Where an Olive Tree Grows Matters
by Barbara at The Tassos Group
On the island of Crete, Greece, the oldest olive tree in the world lives and still bears fruit. Estimated to be 4,000 years old, it is proclaimed a Natural Heritage Monument. There are many trees on the island with ages in the thousands of years. it is Crete's exceptional ecosystem that supports this phenomenal longevity.
Crete is the cradle of olive cultivation for one reason---it's terroir. The word terroir [ter-wahr; French ter-war] is a French word meaning earth or land specifically in relation to special environmental characteristics and conditions of the soil, climate, sunlight penetration, terrain, elevation and tradition that affects the taste and quality of food.
We are huge proponents of eating local, but some places simply have better terroir than others and Crete is the premier spot in the world for growing extraordinary olive trees which produce exceptional olive oil. It is only through a greater diversity of food that there is greater nutrient diversity. The Crete biosphere along with our chosen olive cariety, Koroneiki, is why we can offer olive oils of exceptional taste, aroma, antioxidant and biophenol levels and healthy, unbroken fatty acid chains. Tassos Olive Oils are a super food.
The olive trees of Crete, per archaeological findings, have been cultivated for olive oil since 3500 BCE. These trees can survive droughts and alternating cool, hot and strong winds. They can grown well in soild up to an 8.5 pH and tolerate salt water conditions. These adaptable and hardy trees can continuously produce fruit in rockey and unproductive land for thousands of years.
And they do need to have this resilient nature as Crete is a chaparral biome. This environment is the prototypical wild west movie setting. This type of ecosystem is rare but is found on most continents and its two major characteristics are hot and dry. The winter temperature is very mild, usually, about 50 defrees F and summers are hot, often fraught with droughts and fires. The olive tree is ideal for Crete's 'wild west' landscape as they are drought resistant and can withstand long periods without rainfall or irrigation.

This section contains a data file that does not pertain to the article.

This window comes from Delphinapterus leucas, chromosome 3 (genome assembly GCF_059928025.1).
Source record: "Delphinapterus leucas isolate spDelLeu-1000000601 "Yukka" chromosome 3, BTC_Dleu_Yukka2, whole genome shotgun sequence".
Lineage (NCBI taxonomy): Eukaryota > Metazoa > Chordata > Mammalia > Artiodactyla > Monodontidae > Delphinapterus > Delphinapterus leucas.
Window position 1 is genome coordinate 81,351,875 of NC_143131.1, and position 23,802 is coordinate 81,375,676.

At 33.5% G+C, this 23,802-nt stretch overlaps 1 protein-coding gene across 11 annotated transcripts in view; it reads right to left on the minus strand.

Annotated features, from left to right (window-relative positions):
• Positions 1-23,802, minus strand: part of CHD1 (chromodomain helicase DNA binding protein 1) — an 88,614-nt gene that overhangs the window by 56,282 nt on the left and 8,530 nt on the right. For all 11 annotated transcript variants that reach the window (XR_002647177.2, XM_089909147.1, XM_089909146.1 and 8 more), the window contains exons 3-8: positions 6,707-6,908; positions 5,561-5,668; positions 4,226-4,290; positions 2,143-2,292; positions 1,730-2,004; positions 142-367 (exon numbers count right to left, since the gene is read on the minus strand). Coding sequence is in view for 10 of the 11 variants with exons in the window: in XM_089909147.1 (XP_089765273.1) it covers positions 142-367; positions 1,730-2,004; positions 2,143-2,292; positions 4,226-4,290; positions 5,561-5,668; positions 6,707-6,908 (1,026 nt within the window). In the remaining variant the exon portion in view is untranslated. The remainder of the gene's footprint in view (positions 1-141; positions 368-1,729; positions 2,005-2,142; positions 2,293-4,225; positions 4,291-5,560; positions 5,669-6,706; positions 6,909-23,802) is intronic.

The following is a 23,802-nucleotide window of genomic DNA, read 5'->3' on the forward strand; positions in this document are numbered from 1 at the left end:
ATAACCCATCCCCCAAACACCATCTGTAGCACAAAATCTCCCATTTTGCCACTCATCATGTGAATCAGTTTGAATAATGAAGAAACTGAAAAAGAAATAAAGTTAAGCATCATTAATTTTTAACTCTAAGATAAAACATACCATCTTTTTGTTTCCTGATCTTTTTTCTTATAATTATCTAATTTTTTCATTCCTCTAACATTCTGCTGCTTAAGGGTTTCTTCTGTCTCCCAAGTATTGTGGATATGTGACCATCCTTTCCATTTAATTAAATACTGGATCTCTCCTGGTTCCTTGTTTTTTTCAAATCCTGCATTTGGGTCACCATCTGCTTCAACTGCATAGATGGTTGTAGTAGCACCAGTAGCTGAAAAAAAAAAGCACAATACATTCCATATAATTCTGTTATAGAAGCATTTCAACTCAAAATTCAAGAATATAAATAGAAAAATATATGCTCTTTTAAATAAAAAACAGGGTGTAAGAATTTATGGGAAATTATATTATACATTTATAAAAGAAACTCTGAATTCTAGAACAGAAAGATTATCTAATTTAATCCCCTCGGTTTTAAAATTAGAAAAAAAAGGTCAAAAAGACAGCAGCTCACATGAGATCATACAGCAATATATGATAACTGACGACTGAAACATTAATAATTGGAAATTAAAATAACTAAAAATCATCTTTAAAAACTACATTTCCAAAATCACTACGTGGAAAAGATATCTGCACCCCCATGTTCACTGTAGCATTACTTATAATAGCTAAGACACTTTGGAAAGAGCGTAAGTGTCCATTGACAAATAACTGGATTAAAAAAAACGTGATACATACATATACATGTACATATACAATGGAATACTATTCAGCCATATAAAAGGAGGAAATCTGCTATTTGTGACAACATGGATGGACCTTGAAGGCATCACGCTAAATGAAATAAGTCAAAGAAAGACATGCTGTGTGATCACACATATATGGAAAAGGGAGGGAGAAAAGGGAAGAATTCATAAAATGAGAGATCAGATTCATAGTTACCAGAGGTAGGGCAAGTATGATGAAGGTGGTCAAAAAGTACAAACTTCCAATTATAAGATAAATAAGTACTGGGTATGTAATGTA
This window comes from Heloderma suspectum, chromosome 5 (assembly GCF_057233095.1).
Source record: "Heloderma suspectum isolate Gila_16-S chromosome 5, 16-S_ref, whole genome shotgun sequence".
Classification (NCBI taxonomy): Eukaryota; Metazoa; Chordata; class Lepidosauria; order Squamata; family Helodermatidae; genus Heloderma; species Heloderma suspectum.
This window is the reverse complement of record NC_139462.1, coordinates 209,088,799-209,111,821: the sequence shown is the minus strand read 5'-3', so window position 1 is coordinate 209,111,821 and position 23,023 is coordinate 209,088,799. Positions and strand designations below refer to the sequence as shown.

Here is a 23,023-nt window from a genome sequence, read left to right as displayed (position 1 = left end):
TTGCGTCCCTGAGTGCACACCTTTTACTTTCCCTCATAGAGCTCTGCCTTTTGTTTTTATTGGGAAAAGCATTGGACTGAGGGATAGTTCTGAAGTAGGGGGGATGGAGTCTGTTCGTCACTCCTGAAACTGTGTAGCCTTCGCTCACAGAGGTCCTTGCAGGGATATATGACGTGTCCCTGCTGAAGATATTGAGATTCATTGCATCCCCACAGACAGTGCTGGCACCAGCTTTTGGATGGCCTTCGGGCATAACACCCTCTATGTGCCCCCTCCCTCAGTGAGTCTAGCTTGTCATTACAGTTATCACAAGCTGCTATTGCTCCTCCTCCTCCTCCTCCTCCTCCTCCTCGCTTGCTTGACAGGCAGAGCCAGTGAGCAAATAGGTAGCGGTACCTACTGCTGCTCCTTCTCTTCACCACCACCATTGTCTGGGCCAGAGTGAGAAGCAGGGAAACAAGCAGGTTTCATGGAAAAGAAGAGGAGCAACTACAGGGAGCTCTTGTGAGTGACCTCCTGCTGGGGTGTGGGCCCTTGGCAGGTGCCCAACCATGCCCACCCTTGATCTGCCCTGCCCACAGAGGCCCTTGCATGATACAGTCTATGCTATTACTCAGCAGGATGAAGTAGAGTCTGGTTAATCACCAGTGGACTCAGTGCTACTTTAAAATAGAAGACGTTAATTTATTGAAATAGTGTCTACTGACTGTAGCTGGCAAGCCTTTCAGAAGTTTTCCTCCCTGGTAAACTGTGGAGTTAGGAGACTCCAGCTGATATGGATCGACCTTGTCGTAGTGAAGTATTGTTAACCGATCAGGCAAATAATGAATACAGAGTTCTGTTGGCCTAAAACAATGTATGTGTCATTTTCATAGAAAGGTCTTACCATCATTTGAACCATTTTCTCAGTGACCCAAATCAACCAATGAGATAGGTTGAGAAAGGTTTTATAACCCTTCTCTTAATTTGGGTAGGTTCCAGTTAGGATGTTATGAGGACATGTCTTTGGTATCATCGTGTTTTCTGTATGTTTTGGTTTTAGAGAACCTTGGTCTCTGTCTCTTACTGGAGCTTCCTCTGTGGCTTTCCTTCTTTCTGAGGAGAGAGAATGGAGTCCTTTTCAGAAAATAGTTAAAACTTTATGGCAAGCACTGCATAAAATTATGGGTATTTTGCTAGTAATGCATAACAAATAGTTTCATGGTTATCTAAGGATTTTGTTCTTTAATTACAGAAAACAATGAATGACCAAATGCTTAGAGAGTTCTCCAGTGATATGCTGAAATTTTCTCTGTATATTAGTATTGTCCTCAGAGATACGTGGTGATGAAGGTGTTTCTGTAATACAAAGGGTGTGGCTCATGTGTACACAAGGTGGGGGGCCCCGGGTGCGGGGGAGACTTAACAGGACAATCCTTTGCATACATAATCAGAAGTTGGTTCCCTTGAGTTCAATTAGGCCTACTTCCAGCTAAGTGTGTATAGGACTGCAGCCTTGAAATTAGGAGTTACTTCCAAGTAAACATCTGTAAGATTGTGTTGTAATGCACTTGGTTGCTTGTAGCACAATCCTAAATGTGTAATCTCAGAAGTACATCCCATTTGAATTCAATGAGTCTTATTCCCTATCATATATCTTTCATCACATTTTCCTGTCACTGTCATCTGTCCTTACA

In 600 BCE the Athenian democracy passed the first written legislation in the world including an olive protection law prohibiting the cutting down of olive trees. The tree does not lend itself to simply cutting it down. The tree will regenerate and, in a few years, produces olives again. These phenomenal plant species are independent souls, growing and blooming, and bearing fruit despite extreme adversity.
We chose the Koroneiki olive trees of Crete for our olive oils for several reasons:
- For sustainability; this olive tree needs nurturing but little modern human attention and intervention. This ensures there is no impact on the greater biotic and abiotic environment from their cultivation while still providing the highest quality oils in the world.
- Crete's terroir treses the Koroneiki olive tree, forcing the plant to refocus its entergy into producing small olives with an exceptionally high phenol concentration.
- We choose the Peza Region of Crete, Greece for the site of our Koroneiki olive groves. The Peza region rises to approximates 2,300 ft. (700m) above sea level.
- Our groves are on exposed sites in this mountainous region, where the wind and the free-draining calcareous soils serve to stress the trees, producing extra virgin olive oils with exceptionially high phenol and antioxidant concentrations.
- Research links altitude at which olives are grown to key health benefits, finding a positive relationship between altitude and levels of CoQ10 tocopherols and phenolic compounds.
- Our Koroneiki olive oils have a complex taste which is indicative of its hight polyphenol and antioxidant content. These exceptionally healthy components influence our olive oils with fuity, herbaceous and green banana characteristics. The high concentration of antioxidants provides for a stable, longer shelf-life and give our oils a higher smoke point.
Join us in our next discussion on the specific biophenols and antioxidants of our Koroneiki olive oil and their applications as a functional food. We invite you to request a copy of our Let's Get Cooking with Olive Oil.
"A taste older than meat or wine, a taste as old as cold water. Only the sea itself seems as ancient a part of the region as the olive and its oil that like no other products of nature, have shaped civilizations from remotest antiquity to the present." Lawrence Furrell, Prospero's Cell